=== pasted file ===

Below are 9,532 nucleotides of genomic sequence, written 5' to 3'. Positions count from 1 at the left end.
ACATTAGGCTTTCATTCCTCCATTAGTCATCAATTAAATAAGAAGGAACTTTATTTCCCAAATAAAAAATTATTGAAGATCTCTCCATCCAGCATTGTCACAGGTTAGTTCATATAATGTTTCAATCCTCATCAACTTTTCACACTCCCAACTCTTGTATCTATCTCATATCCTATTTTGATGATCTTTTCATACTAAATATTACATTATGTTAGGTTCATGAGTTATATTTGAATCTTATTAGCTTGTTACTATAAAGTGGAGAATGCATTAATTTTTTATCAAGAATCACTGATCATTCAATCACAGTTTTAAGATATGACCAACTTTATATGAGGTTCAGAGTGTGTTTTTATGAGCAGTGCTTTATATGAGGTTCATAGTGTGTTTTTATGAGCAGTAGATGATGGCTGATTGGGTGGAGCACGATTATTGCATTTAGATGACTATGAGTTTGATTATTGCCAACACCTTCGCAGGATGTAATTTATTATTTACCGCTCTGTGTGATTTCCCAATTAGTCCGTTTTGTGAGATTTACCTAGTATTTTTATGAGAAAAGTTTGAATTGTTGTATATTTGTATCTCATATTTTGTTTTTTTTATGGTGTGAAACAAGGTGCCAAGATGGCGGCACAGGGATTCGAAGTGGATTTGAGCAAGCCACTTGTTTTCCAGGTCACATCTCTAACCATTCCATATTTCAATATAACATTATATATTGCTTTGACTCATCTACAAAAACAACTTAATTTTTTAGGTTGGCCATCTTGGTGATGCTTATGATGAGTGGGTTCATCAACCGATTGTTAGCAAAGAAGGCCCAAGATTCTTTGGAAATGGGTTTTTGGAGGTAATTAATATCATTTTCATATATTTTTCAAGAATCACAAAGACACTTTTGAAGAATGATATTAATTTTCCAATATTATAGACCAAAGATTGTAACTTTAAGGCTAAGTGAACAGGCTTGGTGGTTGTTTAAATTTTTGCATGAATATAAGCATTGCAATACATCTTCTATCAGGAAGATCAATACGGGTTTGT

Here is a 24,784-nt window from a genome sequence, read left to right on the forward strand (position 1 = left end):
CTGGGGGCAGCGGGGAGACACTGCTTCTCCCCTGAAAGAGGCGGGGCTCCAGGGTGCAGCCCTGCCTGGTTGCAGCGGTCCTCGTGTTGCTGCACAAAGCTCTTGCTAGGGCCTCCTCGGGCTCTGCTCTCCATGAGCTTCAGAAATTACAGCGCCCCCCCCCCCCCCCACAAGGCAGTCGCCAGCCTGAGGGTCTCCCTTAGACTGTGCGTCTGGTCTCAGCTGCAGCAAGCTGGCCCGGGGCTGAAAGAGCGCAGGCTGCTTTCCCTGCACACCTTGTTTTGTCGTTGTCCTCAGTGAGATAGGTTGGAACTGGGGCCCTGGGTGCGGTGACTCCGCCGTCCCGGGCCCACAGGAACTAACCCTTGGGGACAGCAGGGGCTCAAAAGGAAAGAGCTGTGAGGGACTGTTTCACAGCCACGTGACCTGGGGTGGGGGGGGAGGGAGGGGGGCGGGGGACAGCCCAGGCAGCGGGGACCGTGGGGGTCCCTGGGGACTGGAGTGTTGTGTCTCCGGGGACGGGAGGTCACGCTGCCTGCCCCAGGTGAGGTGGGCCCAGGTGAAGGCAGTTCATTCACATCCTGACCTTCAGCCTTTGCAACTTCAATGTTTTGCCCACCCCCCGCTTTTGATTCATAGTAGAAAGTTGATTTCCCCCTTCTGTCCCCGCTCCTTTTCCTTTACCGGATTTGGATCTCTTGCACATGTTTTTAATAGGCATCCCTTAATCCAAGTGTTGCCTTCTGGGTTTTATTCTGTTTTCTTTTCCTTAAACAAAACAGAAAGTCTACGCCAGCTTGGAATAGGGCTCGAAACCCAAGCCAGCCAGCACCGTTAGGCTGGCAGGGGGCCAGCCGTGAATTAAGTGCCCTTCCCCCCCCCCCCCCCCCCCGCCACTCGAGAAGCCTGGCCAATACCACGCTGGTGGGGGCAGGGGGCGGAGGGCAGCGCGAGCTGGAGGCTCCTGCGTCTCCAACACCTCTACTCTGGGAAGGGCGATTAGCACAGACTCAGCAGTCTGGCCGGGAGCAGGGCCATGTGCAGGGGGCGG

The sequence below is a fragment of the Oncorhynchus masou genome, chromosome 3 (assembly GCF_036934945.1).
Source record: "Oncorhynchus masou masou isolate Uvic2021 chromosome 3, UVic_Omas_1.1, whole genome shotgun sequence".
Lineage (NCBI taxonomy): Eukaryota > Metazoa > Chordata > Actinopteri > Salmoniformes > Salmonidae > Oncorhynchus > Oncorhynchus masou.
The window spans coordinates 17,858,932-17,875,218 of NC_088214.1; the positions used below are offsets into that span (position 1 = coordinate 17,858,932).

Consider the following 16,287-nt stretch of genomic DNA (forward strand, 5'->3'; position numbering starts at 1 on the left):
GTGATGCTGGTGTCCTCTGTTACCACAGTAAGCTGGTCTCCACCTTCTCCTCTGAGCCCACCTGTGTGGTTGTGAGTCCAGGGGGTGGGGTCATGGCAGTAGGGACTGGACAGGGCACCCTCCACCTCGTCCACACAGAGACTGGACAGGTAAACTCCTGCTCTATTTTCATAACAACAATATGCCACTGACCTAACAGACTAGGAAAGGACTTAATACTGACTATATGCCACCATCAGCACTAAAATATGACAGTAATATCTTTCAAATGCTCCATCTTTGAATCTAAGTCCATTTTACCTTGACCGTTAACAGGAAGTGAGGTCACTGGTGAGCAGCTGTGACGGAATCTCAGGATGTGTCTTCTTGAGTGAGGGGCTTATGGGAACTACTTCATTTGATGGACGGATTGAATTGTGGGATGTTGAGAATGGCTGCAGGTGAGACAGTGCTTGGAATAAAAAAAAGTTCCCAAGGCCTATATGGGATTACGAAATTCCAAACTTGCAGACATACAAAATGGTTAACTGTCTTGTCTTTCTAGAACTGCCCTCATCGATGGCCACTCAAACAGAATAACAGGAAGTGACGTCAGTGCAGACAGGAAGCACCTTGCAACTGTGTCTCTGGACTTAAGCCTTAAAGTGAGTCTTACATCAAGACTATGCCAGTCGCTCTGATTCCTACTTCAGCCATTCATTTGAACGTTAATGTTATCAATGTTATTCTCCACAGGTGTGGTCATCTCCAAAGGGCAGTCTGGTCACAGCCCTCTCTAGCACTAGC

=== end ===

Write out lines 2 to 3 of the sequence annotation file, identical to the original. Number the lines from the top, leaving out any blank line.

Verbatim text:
ACATTAGGCTTTCATTCCTCCATTAGTCATCAATTAAATAAGAAGGAACTTTATTTCCCAAATAAAAAATTATTGAAGATCTCTCCATCCAGCATTGTCACAGGTTAGTTCATATAATGTTTCAATCCTCATCAACTTTTCACACTCCCAACTCTTGTATCTATCTCATATCCTATTTTGATGATCTTTTCATACTAAATATTACATTATGTTAGGTTCATGAGTTATATTTGAATCTTATTAGCTTGTTACTATAAAGTGGAGAATGCATTAATTTTTTATCAAGAATCACTGATCATTCAATCACAGTTTTAAGATATGACCAACTTTATATGAGGTTCAGAGTGTGTTTTTATGAGCAGTGCTTTATATGAGGTTCATAGTGTGTTTTTATGAGCAGTAGATGATGGCTGATTGGGTGGAGCACGATTATTGCATTTAGATGACTATGAGTTTGATTATTGCCAACACCTTCGCAGGATGTAATTTATTATTTACCGCTCTGTGTGATTTCCCAATTAGTCCGTTTTGTGAGATTTACCTAGTATTTTTATGAGAAAAGTTTGAATTGTTGTATATTTGTATCTCATATTTTGTTTTTTTTATGGTGTGAAACAAGGTGCCAAGATGGCGGCACAGGGATTCGAAGTGGATTTGAGCAAGCCACTTGTTTTCCAGGTCACATCTCTAACCATTCCATATTTCAATATAACATTATATATTGCTTTGACTCATCTACAAAAACAACTTAATTTTTTAGGTTGGCCATCTTGGTGATGCTTATGATGAGTGGGTTCATCAACCGATTGTTAGCAAAGAAGGCCCAAGATTCTTTGGAAATGGGTTTTTGGAGGTAATTAATATCATTTTCATATATTTTTCAAGAATCACAAAGACACTTTTGAAGAATGATATTAATTTTCCAATATTATAGACCAAAGATTGTAACTTTAAGGCTAAGTGAACAGGCTTGGTGGTTGTTTAAATTTTTGCATGAATATAAGCATTGCAATACATCTTCTATCAGGAAGATCAATACGGGTTTGT

Here is a 24,784-nt window from a genome sequence, read left to right on the forward strand (position 1 = left end):